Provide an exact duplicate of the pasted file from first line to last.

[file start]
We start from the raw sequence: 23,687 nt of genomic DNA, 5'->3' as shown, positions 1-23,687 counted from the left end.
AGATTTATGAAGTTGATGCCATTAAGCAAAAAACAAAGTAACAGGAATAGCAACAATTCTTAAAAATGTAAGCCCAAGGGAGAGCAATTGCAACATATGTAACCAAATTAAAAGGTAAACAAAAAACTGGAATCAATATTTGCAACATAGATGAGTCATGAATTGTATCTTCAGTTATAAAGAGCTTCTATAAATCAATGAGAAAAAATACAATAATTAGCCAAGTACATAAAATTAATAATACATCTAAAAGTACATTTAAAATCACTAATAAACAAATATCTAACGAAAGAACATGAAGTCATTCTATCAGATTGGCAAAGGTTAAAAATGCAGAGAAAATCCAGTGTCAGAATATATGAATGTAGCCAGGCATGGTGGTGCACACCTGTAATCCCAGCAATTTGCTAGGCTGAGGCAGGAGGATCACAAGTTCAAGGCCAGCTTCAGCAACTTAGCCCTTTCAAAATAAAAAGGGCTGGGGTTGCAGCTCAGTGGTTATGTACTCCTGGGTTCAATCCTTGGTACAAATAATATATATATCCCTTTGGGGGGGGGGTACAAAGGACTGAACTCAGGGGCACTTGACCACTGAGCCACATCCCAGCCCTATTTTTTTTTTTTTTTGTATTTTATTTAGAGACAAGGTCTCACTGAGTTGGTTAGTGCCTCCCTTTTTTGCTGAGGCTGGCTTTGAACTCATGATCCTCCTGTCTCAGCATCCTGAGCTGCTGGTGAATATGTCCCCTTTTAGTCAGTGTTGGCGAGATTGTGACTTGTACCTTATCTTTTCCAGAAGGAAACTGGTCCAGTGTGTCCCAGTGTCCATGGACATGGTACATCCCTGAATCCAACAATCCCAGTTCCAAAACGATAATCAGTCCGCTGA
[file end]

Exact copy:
We start from the raw sequence: 23,687 nt of genomic DNA, 5'->3' as shown, positions 1-23,687 counted from the left end.
AGATTTATGAAGTTGATGCCATTAAGCAAAAAACAAAGTAACAGGAATAGCAACAATTCTTAAAAATGTAAGCCCAAGGGAGAGCAATTGCAACATATGTAACCAAATTAAAAGGTAAACAAAAAACTGGAATCAATATTTGCAACATAGATGAGTCATGAATTGTATCTTCAGTTATAAAGAGCTTCTATAAATCAATGAGAAAAAATACAATAATTAGCCAAGTACATAAAATTAATAATACATCTAAAAGTACATTTAAAATCACTAATAAACAAATATCTAACGAAAGAACATGAAGTCATTCTATCAGATTGGCAAAGGTTAAAAATGCAGAGAAAATCCAGTGTCAGAATATATGAATGTAGCCAGGCATGGTGGTGCACACCTGTAATCCCAGCAATTTGCTAGGCTGAGGCAGGAGGATCACAAGTTCAAGGCCAGCTTCAGCAACTTAGCCCTTTCAAAATAAAAAGGGCTGGGGTTGCAGCTCAGTGGTTATGTACTCCTGGGTTCAATCCTTGGTACAAATAATATATATATCCCTTTGGGGGGGGGGTACAAAGGACTGAACTCAGGGGCACTTGACCACTGAGCCACATCCCAGCCCTATTTTTTTTTTTTTTTGTATTTTATTTAGAGACAAGGTCTCACTGAGTTGGTTAGTGCCTCCCTTTTTTGCTGAGGCTGGCTTTGAACTCATGATCCTCCTGTCTCAGCATCCTGAGCTGCTGGTGAATATGTCCCCTTTTAGTCAGTGTTGGCGAGATTGTGACTTGTACCTTATCTTTTCCAGAAGGAAACTGGTCCAGTGTGTCCCAGTGTCCATGGACATGGTACATCCCTGAATCCAACAATCCCAGTTCCAAAACGATAATCAGTCCGCTGA